- UNION GÉNÉRALE DES ISRAÉLITES DE FRANCE
- UNION GÉNÉRALE DES ISRAÉLITES DE FRANCE (UGIF), official body created by the Vichy government under German pressure, to represent French Jewry during the German occupation. Soon after the occupation of France (June 1940) the Germans unsuccessfully tried to organize a representative body in Paris, to be directed by consistorial leaders who remained in the city. In connection with relief work, a Comité de Coordination des Oeuvres de Bienfaisance du Grand Paris was organized on Jan. 30, 1941, and officially declared in April 1941 as a French association. French officials had long resisted the German pressure, mainly led by Theodor Dannecker, Eichmann's representative in Paris, to organize a centralized Jewish organization that could serve as a German tool to implement antisemitic measures. The French government finally accepted the setting up of such a body, under the threat of a purely German organization. By a law of Nov. 29, 1941, the Vichy government created the UGIF, which became an official French body representing both French and foreign-born Jews, with two divisions, one in the occupied and one in the Southern zone. The UGIF was officially to be controlled by the Commissariat Général aux Questions Juives, then headed by Xavier Vallat. Like the Germans in Paris, the Vichy authorities also tried to choose veteran Jewish leaders to direct the affairs of the new body. Vallat frequently discussed the UGIF with Jewish leaders, since its creation separated French Jewry into two sharply divided groups: those willing to participate in the UGIF in order to retain some form of independence for Jewish relief activities and to be able to pursue them, as they became ever-more necessary, and to prevent the takeover of the new body by less responsible Jews; and those willing to stick to the traditional Jewish organizational scheme, set up by the Republic, mainly the Consistory. The fight against the UGIF was conducted in the free zone mainly by the Consistoire Central (Central Consistory) which protested against the creation of such a quasi-political organization with its own juridical and fiscal structure. The Consistoire Central stated that such a body would be called upon to give indirect or even direct approval to anti-Jewish measures; traditional voluntary Jewish relief would have to give way to forced relief controlled by the government and financed by funds from confiscated Jewish properties. Jacques Helbronner, president of the Consistoire Central, stated in a protest to Vichy that the creation of the UGIF was based on legislation of a racial character and of foreign inspiration, and the basic idea of which stood in contradiction to the spirit of French legislation. Albert Lévy, a member of the Consistoire Central, became the UGIF's first president, with André Baur, vice president for the occupied zone, and Marcel Stora as administrators, respectively, of the free and occupied zones. Among the members of the board, the majority were former members of the Comité de Coordination. They were all French Jews, coming from a professional or upper-class background, who had been active in relief organizations. The first task of the UGIF, almost immediately after it was set up, was to collect the levy of 1 billion francs imposed by the German Military Command in Paris (Majestic) on the Jews of France as "reprisals" for the first attacks by the French Resistance. This levy was imposed on December 12, 1941. As the money available was not sufficient, and as the threats of deportation and the shooting of hostages became stronger, the UGIF had to organize a loan from the main French banks, of 250 millions francs, to pay the first installment. Then, it could use money raised by the selling of Jewish-owned stocks on the Paris stock exchanges to pay the rest of the levy. All pre-war Jewish organizations, according to the law, would be disbanded and merged into the UGIF, the only authorized Jewish body in France. The UGIF took over the properties of these defunct organizations, and also all their relief tasks. In the spring of 1942, the UGIF was helping half of the Jews in France, mostly through payments, as the aryanization policy had struck severely and impoverished the Jewish population. In the occupied zone the UGIF had no fewer than 24 offices (for services in the free zone there were seven directorates, each of which was a former association that had been absorbed by UGIF). In the French Jewish circles which were opposed to involvement in the UGIF, the old enmity to foreign-born Jews played an important role. Many French Jews did not favor a plan which forced all Jews, foreign as well as French, to belong to the UGIF. Participation in the UGIF indicated not only acknowledgment of the anti-Jewish legislation, but also a recognition of separate Jewish identity, which repudiated the established tenet that Jews were to be regarded solely as a religious group. The UGIF never became strictly an organization of collaboration with the Germans, although the UGIF leaders were forced to negotiate constantly with the Gestapo, the Sipo-SD. Leaders of the UGIF had to acquiesce to some of the logic of the perpetrators, for example in giving more attention to French Jews in comparison to foreign Jews. Raymond-Raoul Lambert proved, however, more sympathetic to foreign Jews, people he had tried to help in the late 1930s who had entered prior to the beginning of the German Occupation, in contrast to the French Consistory. When negotiating with the Germans, the UGIF tried to use its margin of maneuverability, always very small, to have French Jews released or not deported. The Union hired many Jews as employees, to serve the needs of a growing despairing population. Officially, employees of the UGIF were exempt from deportation though the protection proved unstable. For example, a roundup in the office of Lyons, organized by Klaus Barbie, led to the arrest of the employees, later deported to Auschwitz. On July 21, 1943, André Baur, then the president of the Union in the northern zone, was arrested. He was deported, together with his family, to Auschwitz. In the days before his arrest he had protested, once again, directly to Marshall Pétain, on the poor conditions of Jews in the Drancy camp. In September 1943, Raymond-Raoul Lambert was also arrested, then deported with his wife and children. The question, raised as early as February 1943, became then whether or not to maintain the activities of the UGIF or to dismantle it. Such a decision was never made, and the UGIF continued officially to work till the very end of Occupation. The support it provided for Jews, whether in freedom or imprisoned in camps in France, proved to be necessary. Underground activities developed then rapidly, not organized by the leaders of the UGIF but under the cover and with the financial help of the Union. The most notable was the underground fight of the Eclaireurs Israélites, officially absorbed into the 6th department of the UGIF, which led to the purchase of weapons and the organization in the Southeast of France of a maquis, a group of youth that fought for the liberation of the city of Tarbes. The policy of the UGIF was always to negotiate in order to keep as many Jews as possible on French territory, whatever the German conditions might be. This led to the creation of agricultural colonies in the northern part of France, and to three camps in the heart of Paris, annexes of Drancy for "privileged Jews," mostly spouses of Aryans. These persons were entirely fed and taken care of with the finances of the Union. The leaders were not able to make the necessary steps to go underground nor to disperse children's homes that sheltered youngsters whose parents had already been deported. Numerous such houses were raided by the Gestapo, such the one in La Verdière or Izieu. On July 21, 1944, the houses in the suburbs of Paris were raided; 242 children and 33 UGIF employees were arrested and immediately deported to Auschwitz. Soon after the Allied invasion (June 1944. in Normandy, members of the Comité Général de Défense, an underground Jewish body consisting of representatives of all Jewish groups, discussed the possibility of closing the UGIF offices. At a secret meeting held on July 13, 1944, in Paris, the UGIF leaders of the former occupied zone adopted a resolution against the voluntary dissolution of the UGIF because it would induce immediate reprisals against the Jews in both zones. Raymond Geissmann, who was then director general of the UGIF in the former free zone, strongly defended the record of the UGIF. As early as July 1944, the newly (clandestinely) created body representing all Jews in France, the CRIF, considered the fate of the UGIF and possible trial for its leaders. In October 1944, a commission set up by the CRIF started to investigate the activities of the Union. This led only to a reprimand that was even not made public. The debate continued within the CRIF until 1947 but its president, Léon Meiss, avoided any further determinations. The debate about the UGIF started anew in 1980, with the publication of a book by Maurice Rajsfus, Des Juifs dans la collaboration. It lasted more than 10 years, with the judgment on the UGIF remaining equivocal: the Union was seen as either a body whose leaders, French bourgeois Jews, were ready to deliver foreign Jews to the Germans to save the French Jews, or as a Resistance body. Further research, and comparison with other countries, could clarify both versions of history and give a more accurate, balanced description of this tragic episode. -BIBLIOGRAPHY: Z. Szajkowski, Analytical Franco-Jewish Gazetteer 1939 – 1945 (1965), 39–65, 125–46; idem, in: JSOS, 9 (1947), 239–56; R. Billig, Le Commissariat Général aux Questions Juives (1941 – 1944), 1 (1955), passim; J. Adler, Face à la persécution: les organisations juives à Paris de 1940 à 1944 (1985; Eng. edition, The Jews of Paris and the Final Solution: Communal Response and Internal Conflicts, 1940 – 1944 (1987); V. Caron, Uneasy Asylum. France and the Jewish Refugee Crisis, 1933 – 1942 (1999); R. Cohen, The Burden of Conscience (1987); D. Epelbaum, Aloïs Brunner (1990); G. Kohn, Journal de Drancy (1999); M. Laffitte, Un engrenage fatal. L'UGIF face aux réalités de la Shoah 1941 – 1944 (2003); R.R. Lambert, Carnets d'un témoin, preface by R. Cohen (1985); M. Rajsfus, Des Juifs dans la collaboration (1980); idem, Des Juifs dans la collaboration, vol. 2: Une Terre promise? (1941 – 1944) (1989); S. Schwarzfuchs, Aux prises avec Vichy. Histoire politique des Juifs de France (1940 – 1944) (1998); C. Steur, Theodor Dannecker ein Funktionnär der Endlösung (1987); the archives of the UGIF are deposited with YIVO in New York. (Jean-Marc Dreyfus (2nd ed.)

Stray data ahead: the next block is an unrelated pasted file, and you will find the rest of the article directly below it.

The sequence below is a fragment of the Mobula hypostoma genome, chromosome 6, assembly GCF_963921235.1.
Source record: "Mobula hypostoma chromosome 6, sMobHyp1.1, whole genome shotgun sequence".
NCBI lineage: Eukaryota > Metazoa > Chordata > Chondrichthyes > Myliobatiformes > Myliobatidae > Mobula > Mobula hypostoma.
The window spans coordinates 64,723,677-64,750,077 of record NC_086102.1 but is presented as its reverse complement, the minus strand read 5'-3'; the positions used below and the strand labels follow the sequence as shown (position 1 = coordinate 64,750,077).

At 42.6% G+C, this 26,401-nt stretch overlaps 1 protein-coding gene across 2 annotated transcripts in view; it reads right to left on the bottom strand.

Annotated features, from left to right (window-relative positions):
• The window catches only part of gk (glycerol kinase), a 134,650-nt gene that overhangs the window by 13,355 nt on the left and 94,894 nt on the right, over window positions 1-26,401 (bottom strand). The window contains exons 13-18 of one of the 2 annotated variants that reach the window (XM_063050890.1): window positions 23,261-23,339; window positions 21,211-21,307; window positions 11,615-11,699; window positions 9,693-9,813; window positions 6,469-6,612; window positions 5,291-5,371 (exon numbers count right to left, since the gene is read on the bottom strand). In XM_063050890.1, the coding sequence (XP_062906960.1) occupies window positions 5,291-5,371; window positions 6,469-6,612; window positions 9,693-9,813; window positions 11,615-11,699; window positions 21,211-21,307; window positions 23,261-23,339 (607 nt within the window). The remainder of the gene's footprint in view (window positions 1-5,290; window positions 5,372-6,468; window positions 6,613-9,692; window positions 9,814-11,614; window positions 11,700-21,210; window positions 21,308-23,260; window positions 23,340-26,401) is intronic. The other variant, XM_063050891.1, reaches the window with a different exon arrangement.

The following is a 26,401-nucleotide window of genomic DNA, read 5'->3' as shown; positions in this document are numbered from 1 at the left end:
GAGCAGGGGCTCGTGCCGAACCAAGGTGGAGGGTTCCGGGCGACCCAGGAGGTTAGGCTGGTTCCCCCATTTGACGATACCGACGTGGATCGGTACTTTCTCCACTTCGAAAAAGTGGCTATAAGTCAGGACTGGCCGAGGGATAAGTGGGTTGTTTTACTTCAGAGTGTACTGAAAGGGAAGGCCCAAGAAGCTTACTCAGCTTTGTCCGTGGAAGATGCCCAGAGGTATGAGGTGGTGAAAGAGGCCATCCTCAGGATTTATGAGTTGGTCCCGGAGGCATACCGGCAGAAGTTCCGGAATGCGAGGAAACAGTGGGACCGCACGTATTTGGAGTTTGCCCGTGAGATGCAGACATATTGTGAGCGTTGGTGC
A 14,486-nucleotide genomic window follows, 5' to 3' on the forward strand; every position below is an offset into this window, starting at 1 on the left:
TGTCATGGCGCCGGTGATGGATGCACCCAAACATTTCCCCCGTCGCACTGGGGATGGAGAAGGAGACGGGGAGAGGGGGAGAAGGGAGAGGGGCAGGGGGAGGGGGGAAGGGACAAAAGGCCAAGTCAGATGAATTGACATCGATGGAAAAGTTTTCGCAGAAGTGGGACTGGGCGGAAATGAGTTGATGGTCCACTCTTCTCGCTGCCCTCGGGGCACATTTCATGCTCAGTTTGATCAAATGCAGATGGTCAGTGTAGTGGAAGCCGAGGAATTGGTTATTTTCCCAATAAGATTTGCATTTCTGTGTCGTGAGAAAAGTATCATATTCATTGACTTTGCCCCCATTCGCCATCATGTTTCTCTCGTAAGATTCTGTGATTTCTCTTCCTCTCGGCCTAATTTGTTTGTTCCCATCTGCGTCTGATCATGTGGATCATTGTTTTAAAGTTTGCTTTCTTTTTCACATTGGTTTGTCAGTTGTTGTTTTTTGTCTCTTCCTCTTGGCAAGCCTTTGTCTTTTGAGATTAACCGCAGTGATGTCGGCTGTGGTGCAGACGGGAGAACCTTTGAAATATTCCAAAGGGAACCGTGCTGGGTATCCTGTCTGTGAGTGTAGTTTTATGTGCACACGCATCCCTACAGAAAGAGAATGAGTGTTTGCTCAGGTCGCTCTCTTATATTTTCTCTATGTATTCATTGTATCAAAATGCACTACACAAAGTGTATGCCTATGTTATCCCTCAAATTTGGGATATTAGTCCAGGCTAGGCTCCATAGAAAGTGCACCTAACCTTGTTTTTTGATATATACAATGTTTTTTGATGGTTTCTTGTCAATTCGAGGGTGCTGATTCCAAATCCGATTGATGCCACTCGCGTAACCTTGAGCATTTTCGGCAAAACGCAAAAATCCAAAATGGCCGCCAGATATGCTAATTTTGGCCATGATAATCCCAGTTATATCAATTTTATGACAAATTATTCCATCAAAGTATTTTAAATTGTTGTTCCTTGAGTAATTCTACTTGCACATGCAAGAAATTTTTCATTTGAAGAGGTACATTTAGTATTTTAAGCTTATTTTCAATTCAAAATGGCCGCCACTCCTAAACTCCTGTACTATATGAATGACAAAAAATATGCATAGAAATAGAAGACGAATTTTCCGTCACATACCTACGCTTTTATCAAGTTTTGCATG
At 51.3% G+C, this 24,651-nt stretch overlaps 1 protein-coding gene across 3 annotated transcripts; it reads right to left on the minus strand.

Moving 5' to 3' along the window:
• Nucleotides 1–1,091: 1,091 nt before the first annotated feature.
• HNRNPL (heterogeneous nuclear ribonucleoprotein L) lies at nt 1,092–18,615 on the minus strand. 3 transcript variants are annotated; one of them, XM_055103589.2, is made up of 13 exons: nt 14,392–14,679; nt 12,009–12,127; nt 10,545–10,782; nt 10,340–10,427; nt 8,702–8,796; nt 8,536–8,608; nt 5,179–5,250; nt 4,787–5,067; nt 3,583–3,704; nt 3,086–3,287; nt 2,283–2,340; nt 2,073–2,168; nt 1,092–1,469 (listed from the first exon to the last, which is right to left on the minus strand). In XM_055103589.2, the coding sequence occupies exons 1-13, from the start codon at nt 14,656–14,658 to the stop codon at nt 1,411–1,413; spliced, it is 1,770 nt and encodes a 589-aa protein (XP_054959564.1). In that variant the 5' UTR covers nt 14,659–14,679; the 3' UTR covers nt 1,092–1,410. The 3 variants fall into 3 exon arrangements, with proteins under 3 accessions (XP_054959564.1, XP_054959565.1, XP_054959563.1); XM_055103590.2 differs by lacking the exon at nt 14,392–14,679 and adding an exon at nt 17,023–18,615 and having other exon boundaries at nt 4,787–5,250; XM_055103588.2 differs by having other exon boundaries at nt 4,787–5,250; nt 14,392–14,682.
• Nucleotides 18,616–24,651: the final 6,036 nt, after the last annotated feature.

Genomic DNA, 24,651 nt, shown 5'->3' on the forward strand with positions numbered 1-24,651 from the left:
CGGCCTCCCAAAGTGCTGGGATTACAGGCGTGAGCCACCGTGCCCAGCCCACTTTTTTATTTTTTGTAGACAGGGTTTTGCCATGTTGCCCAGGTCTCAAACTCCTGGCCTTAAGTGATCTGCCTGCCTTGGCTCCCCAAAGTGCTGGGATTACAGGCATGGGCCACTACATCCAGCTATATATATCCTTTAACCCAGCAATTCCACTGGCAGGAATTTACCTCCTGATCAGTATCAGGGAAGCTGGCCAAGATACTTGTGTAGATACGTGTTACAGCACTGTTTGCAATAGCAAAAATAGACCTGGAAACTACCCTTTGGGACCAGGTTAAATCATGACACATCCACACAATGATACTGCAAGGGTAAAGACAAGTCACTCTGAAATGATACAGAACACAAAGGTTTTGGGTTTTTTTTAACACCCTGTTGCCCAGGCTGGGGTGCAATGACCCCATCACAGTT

Encyclopedia Judaica. 1971.